Train adventures in Canada

Riding the train across Canada has been on my bucket list for some years. It has just come off. I’ve done a short part of it (36 hours) and the experience on the train was as great as is reported. I have a few niggles about what was delivered not quite being what is advertised but the biggest issue is communication.

Edmonton at dusk

Passenger trains here in Canada use lines owned by the freight company so always have to give way. In addition, someone died on the train at an earlier stage. However, it is with the communication of the 10 hour delay that I take issue. Because we had booked directly we got an email that the train was delayed (hurrah for that email) and Via Rail suggested that we phone every couple of hours. Neither their website nor their Titter account made any mention of the delay. Their app didn’t recognise the train at all, which was a useful cop-out. When we phoned, the Via Rail person had to check on the situation each time; so it was not on their screen? The problem was that we got conflicting information each time we rang. Most of this country has 24/7 electricity supply and a corresponding telecommunications infrastructure and service. Via Rail do seem, however, to regard the train as a new technology and, if they are able to track it, which seems unlikely, they don’t tell their staff or customers.

Having to set the alarm to ring for updates in the middle of the night is outrageous when the train, we learnt later, was still many hours away. A 10 hour delay means changed accommodation and connection arrangements at each end but Via Rail take no responsibility for that on the grounds that they don’t guarantee arrival times. Using this train for anything other than part of a vacation would be unwise … ‘I’ll try to make the meeting on Wednesday but I might be a day or so late’!! That wouldn’t wash.

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Polar bears and their prison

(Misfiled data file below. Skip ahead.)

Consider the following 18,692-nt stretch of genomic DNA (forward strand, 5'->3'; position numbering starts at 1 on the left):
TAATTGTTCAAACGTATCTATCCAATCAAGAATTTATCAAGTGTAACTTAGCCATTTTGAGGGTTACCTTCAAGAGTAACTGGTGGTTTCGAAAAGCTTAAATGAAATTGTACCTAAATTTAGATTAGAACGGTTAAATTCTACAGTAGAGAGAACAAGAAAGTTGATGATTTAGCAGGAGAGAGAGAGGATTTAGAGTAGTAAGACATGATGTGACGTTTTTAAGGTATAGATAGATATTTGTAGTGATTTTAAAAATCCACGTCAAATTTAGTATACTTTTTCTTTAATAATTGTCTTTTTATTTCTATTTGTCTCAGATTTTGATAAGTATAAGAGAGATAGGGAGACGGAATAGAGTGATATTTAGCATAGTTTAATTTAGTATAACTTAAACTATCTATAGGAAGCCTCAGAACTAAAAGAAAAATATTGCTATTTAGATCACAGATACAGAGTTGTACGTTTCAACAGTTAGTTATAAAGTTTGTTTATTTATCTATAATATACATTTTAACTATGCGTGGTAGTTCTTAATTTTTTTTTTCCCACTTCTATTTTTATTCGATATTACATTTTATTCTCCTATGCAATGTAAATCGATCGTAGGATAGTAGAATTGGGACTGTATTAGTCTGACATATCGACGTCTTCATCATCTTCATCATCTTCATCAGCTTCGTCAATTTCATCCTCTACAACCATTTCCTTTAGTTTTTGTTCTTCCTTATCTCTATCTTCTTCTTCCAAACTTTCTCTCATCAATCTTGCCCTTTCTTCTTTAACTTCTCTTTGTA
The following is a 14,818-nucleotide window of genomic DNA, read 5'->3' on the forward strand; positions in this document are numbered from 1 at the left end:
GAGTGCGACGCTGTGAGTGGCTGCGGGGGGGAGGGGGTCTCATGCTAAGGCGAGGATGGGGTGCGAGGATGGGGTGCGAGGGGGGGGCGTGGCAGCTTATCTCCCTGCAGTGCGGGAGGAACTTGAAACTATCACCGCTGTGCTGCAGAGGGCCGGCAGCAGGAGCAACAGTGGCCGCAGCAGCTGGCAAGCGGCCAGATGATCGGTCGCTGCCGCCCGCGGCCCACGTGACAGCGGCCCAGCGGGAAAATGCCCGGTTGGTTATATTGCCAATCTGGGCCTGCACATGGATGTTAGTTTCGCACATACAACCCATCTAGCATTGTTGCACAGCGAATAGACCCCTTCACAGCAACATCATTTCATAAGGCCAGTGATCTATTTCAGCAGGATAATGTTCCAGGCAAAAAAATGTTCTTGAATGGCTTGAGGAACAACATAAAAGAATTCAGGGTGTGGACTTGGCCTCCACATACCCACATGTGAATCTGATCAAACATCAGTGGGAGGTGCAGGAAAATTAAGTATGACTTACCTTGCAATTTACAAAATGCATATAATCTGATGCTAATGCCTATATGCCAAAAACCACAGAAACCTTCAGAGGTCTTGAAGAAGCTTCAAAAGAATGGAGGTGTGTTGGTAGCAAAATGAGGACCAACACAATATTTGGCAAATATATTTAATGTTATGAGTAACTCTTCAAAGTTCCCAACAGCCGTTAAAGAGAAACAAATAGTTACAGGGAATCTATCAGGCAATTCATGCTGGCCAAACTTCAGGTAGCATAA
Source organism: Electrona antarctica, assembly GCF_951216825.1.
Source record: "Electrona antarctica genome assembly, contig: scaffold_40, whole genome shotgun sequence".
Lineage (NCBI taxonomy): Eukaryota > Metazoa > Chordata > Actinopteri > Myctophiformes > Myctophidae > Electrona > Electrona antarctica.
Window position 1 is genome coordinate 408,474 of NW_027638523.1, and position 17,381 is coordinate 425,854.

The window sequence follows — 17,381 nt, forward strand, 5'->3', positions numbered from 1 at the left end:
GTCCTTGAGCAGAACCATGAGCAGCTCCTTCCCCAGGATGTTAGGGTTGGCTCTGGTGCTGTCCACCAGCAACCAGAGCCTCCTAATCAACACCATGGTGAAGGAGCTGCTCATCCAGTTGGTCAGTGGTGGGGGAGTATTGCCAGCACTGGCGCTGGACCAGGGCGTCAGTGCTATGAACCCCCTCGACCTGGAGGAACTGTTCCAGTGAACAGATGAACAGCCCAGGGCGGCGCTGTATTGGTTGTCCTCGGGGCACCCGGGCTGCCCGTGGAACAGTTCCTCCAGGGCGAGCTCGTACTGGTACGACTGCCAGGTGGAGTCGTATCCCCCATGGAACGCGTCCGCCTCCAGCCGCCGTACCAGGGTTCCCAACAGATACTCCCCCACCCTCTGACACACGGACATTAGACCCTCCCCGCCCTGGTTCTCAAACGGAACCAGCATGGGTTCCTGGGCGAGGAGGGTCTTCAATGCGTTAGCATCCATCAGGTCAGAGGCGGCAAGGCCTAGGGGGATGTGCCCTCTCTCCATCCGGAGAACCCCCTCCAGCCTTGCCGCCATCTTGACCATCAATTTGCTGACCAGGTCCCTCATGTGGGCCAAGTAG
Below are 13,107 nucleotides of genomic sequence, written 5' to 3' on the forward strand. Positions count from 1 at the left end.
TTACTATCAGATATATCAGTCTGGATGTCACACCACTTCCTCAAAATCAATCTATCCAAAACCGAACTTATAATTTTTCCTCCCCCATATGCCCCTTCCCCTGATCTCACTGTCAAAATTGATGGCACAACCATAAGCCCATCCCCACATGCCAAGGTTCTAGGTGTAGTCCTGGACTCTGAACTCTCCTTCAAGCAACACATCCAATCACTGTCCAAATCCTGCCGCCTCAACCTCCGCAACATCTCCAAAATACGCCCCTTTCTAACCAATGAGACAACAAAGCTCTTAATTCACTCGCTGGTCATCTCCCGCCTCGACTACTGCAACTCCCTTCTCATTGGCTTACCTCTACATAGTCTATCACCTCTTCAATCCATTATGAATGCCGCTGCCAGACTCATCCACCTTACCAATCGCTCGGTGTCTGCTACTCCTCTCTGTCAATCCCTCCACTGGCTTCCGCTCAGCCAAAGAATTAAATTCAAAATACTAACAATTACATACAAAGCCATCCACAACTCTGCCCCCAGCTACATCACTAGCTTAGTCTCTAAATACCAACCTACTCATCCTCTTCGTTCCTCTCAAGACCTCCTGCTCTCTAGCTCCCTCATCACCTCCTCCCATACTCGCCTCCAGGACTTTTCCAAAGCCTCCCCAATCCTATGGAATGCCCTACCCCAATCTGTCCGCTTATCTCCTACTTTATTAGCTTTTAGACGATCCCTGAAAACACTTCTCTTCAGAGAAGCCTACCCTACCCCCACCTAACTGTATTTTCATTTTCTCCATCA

Pics of polar bearsI don’t normally record ‘just’ travel experiences here but surely I can make an exception for polar bears. I had the privilege, yesterday, of seeing polar bears in the wild by Hudson Bay, Canada.

The one-day tour flew us into Churchill from where we boarded ‘bear buggies’ (the one pictured is from the other tour company but they each use the same kind of vehicle) to traverse the tundra in search of bear activity. It didn’t take long to find bears because a mum and her cub were crossing the road in the town. On the way to the wrestling bears and the mum feeding her cubs (see the pics in the collage), we saw an artic fox and some Willow ptarmigan, white birds with plumage right down to their feet; they are almost invisible against the snow.

Bear buggy

The town of Churchill has a bear ‘prison’. When bears come into town and won’t leave when asked politely, they are put into a hangar, where they are given only lumps of ice (no gin and tonic). When they were fed there, in the past, they refused to leave at all. After a while they are transported by helicopter out onto the ice on Hudson Bay, where they belong. This system saves the bears from being shot and the population from being mauled – a win-win situation.

It was a great day in spite of the biting cold – it was minus 15 degrees celcius with a wind chill of at least another -20 degrees, making it too cold to be out of doors for more than a few minutes, no matter how warmly dressed. The buggies have observation platforms at the back but no-one managed to be there for very long. The trip included coffee, pastries, soup and sandwiches – all gratefully accepted by everyone!

 

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Elaborate masquerade

That’s what the buying of a bus ticket for an Axa bus in Malawi feels like. They take your money (first), then carefully note your name and phone number on a sheet, along with the serial number of the ticket. The ticket is carefully completed as if you really were being sold a seat. You are not. You are being sold the possibility of getting a seat and not even the certainty of getting on the bus. The idea that they would phone you for any reason is ridiculous – that would imply a service.

There is a competitor bus service, the Sososo bus, but when I went to book, the bus for tomorrow morning was full. Axa bus is never ‘full’, as I discovered when I sat on the floor of the bus for three hours last year, having previously bought a ‘seat’. I should have booked the Sososo bus earlier this time but was hoping for a lift so as to avoid the 5.5 hour journey by crowded and hot bus.

Having this long and laborious process for each ticket sold suggests that someone in the Axa company believes that buying a ticket means buying the right to a seat. They probably travel by car.

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Pillowcases – my red line

As some of you might agree, I am a pretty relaxed traveller, unperturbed by power cuts, lack of water, rickety public transport, confusing directions and all that. Last night I stayed with my colleague, her baby and child-minder in a lodge in Nkhamenya just inside the North District of Malawi. It is rural and there is not a lot of choice of accommodation, particularly near the trading centre.

Shower – sometimes